Pointing Resources Toward A Strong National Network
Having recently attended the CCMA Conference in Eureka, California, I am newly impressed and heartened by the enthusiasm and commitment by many in our co-op sector to do the difficult and intimidating work of strengthening our national network. As staff for National Cooperative Grocers Association (NCGA), I was interested to hear statements, questions and demands during presentations and audience discussions about a national agenda and its implementation. It felt as though the discussion was heating up, from conceptual to practical, and there were more people participating in that discussion.
It is time to celebrate leadership, and encourage the possibly risky yet bold initiatives that can have the most immediate impact on our market situation. We have spent years identifying and articulating the obstacles and the challenges. It is time to point our faith, expectations, and most of all resources toward the realization of a strong national network of independent businesses that has the process and capacity to be agile and decisive. This does not threaten or impede our independence; to the contrary it harnesses our individual strengths, leverages them, and makes us a viable player in a national environment. National political change occurs when communities align their efforts around a common desire, and a larger voice becomes heard. Duplicated in our business efforts, this would not mean relinquishing our autonomy but raising the volume of our collective voice.
Could one dollar per month from a critical mass of our consumers fund a Co-op brand strategy?
At CCMA, I heard both faith and expectation directed at our national network. I heard discussions around buying programs, training and development, consumer advocacy and political action, technical and operational support systems and more. I know that the board of directors of NCGA and other leadership groups and organizations within the food co-op sector have talked about and grappled with balancing these needs against capacity and resources. At NCGA, we are self-sustaining in this our third year of operations, but our progress is certainly impeded by our limited capacity and access to resources and capital. There is only so much that member CGAs and their stores can contribute, when many are facing shrinking margins and depressed profitability. Yet, the needs mentioned require resources for development and effective implementation.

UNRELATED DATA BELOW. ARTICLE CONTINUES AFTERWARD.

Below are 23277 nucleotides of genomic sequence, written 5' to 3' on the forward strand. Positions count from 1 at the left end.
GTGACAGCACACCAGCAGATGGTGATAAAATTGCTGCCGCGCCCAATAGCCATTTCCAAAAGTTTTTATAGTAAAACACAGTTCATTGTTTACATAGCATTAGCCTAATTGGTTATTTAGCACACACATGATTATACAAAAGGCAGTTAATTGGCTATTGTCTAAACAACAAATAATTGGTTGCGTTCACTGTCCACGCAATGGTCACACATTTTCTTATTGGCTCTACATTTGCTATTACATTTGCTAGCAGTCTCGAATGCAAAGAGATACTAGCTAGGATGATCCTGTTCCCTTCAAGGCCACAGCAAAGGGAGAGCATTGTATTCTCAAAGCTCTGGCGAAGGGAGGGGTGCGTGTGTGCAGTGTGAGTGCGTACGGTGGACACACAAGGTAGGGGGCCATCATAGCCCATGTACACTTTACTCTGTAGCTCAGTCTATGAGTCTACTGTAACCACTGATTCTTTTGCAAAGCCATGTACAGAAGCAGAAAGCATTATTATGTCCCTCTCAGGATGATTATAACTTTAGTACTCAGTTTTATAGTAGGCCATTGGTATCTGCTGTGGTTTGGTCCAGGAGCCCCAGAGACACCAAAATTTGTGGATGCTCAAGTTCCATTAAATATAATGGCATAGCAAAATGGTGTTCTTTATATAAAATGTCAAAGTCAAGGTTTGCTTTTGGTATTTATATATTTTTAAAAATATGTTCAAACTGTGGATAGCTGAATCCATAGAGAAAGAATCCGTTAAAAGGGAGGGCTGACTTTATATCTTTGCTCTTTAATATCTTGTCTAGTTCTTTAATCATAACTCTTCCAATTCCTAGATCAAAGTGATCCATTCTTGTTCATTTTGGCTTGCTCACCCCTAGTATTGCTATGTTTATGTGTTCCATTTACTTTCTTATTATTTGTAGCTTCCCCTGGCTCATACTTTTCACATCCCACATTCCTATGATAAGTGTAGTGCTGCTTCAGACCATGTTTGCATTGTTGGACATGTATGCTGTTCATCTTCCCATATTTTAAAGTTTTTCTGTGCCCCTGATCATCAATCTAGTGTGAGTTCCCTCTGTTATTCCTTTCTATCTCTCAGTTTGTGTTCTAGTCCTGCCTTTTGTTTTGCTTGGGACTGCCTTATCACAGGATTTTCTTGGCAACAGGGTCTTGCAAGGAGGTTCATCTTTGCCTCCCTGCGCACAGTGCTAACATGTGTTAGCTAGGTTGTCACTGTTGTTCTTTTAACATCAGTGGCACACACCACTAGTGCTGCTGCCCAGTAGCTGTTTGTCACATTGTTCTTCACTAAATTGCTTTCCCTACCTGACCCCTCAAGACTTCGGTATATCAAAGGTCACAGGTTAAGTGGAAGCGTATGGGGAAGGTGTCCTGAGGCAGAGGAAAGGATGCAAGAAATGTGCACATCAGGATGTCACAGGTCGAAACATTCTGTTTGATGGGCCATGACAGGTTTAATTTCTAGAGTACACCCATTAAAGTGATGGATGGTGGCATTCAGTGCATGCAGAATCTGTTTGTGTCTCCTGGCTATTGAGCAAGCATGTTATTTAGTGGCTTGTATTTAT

It is time to apply resources. We cannot let our lack of capitalization prevent our harnessing that louder voice, and providing our businesses the tools they need to thrive. It is time for creative solutions and awareness within our organizations that go far beyond a layer of staff and management. I know of at least one co-op that is currently engaged in a campaign to inform their consumer owners of the needs and opportunities that exist on a national level. They are doing this in preparation for asking their owners for grassroots support of our national initiatives and engaging them directly in the dialogue that must occur.
Could one dollar per month from a critical mass of our consumers fund a Co-op brand strategy that in turn would attract and retain new consumers in cooperative ownership of their local food store? Could such a campaign fund a coordinated effort to drive legislation of "point of origin" labeling to protect consumers' rights of disclosure about the contents of the food they consume? Or could it even endow a cooperative development fund that provides much needed and often hard to secure financing to those trying to start a new food co-op or expand their operations? All of these, I believe, would have enormous impact in both our local communities and on a national scale and thereby illustrate the necessity to think virtual and act real.
What are other creative solutions? I see talent, passion and commitment within our network that is certainly capable of addressing this challenge and providing the leadership required to move us forward. It is time for even more people to be participating in the discussion. We are hundreds of thousands of people strong, collectively, and that is economic power. Let's use it to safeguard and promote the values that ground our communities and make them vibrant. We can accomplish so much more together than alone.
Robynn Shrader is executive director of NCGA.